“The book is not readable because of the overuse of adverbs.”

The Morning News has compiled what may be the new Garfield minus Garfield - a culling of sublimely surrealist cultural artifacts - in the form of its Lone Star Statements.  These are a selection of one star reviews of classics - specifically works that are so classic as to have achieved a place in the canon that is Time's list of the 100 best post-1923 novels.

Quick quiz- See how many of the following classics you can identify by their one-star reviews (courtesy of Lone Star Statements):

  • “While the story did have a great moral to go along with it, it was about dirt! Dirt and migrating. Dirt and migrating and more dirt.”
  • “When one contrasts Vonnegut’s Slaughterhouse-Five with this book, it’s like comparing an Olympic sprinter with an obese man running for the bus with a hot dog in one hand and a soda in the other.”
  • “1) I’m bored. 2) He uses too many allusions to other novels, so that if you’re not well read, this book makes no sense. 3) Most American readers are not fluent in French, so to have conversations or interjections in French with no translation is plain dumb. 4) Did I mention I was bored? 5) As with another reviewer, I agree, he uses a lot of huge words that just slow a person down. And it’s not for theatrics either, it’s just huge words mid-sentence when describing something simple. Nothing in the sense of imagery is gained. 6) Also, to sum it up, it’s a story about a pedophile.”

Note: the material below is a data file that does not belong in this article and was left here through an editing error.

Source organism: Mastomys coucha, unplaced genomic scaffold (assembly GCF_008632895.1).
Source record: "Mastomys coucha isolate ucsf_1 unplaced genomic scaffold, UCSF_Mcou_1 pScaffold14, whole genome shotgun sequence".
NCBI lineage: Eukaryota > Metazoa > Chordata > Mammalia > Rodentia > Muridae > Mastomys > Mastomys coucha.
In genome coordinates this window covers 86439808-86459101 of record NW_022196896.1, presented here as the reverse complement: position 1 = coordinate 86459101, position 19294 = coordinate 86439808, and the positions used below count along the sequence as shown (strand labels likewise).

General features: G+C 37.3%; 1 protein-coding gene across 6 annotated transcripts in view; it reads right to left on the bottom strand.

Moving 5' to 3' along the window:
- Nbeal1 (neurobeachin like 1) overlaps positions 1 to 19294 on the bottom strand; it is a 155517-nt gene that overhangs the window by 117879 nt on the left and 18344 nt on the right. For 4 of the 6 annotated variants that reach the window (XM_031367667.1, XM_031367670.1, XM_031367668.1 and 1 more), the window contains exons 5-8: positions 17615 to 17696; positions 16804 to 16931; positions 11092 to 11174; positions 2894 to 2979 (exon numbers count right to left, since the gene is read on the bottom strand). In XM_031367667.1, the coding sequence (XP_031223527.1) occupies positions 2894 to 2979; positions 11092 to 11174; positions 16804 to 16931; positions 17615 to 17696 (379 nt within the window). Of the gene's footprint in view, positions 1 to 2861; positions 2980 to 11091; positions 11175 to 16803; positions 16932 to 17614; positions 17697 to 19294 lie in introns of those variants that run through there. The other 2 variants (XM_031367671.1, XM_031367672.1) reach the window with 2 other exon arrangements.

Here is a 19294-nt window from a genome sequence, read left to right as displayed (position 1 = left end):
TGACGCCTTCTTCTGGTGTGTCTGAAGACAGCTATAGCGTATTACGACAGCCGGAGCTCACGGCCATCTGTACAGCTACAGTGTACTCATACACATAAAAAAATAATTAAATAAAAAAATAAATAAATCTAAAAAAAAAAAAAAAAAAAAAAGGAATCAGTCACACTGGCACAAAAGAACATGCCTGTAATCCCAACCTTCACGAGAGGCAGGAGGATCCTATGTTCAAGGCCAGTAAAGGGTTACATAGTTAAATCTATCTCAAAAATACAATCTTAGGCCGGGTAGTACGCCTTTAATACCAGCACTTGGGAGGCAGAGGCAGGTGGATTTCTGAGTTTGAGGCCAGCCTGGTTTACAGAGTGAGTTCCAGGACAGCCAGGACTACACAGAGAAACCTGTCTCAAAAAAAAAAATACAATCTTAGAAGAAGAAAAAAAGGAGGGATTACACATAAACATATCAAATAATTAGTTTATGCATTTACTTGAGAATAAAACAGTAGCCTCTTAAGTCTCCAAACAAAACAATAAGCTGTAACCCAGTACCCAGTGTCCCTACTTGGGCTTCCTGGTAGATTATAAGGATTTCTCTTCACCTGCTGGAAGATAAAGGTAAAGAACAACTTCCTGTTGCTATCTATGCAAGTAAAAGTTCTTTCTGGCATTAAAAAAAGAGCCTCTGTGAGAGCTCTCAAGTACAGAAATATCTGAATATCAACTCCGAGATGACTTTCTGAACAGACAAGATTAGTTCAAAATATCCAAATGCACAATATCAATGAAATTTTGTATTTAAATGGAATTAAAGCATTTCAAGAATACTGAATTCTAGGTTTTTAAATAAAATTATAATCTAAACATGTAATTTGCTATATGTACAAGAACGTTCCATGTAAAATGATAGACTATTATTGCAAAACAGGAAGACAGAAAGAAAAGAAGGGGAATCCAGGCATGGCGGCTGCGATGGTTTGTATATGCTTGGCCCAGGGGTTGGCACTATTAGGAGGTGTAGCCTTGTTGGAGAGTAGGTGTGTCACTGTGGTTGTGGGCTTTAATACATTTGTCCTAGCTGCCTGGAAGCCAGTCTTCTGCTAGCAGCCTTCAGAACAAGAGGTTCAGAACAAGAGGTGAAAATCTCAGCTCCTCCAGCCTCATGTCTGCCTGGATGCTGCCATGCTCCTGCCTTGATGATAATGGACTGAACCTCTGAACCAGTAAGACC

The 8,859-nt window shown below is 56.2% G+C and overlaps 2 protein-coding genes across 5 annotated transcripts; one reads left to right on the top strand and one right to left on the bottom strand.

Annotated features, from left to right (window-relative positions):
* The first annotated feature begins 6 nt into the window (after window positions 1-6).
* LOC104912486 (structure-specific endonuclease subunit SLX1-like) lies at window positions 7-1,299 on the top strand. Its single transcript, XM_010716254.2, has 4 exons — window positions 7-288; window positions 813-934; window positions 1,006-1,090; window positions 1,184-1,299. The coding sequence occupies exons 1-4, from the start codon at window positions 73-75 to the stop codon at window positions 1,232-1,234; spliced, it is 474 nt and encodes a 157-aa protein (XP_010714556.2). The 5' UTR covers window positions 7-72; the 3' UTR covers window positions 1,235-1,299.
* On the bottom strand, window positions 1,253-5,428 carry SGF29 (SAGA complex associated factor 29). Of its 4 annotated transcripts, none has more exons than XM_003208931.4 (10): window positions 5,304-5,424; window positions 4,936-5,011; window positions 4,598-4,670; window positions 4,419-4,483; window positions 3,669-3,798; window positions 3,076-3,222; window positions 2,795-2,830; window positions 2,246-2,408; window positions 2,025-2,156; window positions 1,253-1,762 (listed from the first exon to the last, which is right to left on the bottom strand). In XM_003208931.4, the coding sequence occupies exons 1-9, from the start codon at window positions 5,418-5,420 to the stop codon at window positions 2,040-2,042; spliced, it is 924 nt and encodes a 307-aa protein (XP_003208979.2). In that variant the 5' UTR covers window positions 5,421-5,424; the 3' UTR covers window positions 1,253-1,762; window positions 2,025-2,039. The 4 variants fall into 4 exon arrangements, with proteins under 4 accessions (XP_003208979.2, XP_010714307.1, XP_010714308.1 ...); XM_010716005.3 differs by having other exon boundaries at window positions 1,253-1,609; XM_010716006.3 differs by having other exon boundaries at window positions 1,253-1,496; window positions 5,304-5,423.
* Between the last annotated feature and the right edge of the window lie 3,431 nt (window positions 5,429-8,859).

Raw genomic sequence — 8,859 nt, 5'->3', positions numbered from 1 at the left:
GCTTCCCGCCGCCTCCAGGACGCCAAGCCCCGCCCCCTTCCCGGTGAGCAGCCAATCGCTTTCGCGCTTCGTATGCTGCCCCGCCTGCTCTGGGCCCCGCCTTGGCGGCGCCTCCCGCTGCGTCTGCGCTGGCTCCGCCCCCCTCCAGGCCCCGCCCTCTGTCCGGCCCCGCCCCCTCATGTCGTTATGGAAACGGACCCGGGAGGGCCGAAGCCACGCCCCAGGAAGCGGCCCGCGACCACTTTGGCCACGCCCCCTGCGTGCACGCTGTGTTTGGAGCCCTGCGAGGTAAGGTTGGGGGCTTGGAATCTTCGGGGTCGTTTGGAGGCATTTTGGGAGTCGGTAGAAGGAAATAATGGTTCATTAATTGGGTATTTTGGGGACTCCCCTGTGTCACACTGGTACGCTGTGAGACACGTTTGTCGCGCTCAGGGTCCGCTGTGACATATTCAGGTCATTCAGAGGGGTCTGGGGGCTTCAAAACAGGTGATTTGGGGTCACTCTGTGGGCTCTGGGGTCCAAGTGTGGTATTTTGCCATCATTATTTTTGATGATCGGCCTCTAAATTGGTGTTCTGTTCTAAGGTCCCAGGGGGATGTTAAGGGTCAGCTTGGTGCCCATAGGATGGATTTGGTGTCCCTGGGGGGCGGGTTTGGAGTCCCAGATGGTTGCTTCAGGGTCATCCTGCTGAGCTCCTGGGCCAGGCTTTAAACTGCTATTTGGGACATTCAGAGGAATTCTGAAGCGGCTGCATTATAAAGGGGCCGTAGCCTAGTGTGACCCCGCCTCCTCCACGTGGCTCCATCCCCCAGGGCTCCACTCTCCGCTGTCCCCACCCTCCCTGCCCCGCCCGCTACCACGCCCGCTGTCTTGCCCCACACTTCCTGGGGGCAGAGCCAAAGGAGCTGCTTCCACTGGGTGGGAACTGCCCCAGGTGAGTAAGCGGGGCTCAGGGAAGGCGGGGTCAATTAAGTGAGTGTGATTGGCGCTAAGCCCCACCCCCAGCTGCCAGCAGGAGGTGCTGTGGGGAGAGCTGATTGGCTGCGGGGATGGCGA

• “This book is like an ungrateful girlfriend. You do your best to understand her and get nothing back in return.” (The hilarity of this entry, written about a famously opaque author, is compounded by the fact that it was through my ex-boyfriend that I discovered Lone Star Statements.  Thanks, M!  Sorry if I strutted and fretted my hour upon the stage from time to time back in high school....)
  • And of course, the Pride and Prejudice and Zombies award goes to this review: “The only good thing to say about this “literary” drivel is that the person responsible, Virginia Woolf, has been dead for quite some time now. Let us pray to God she stays that way.”

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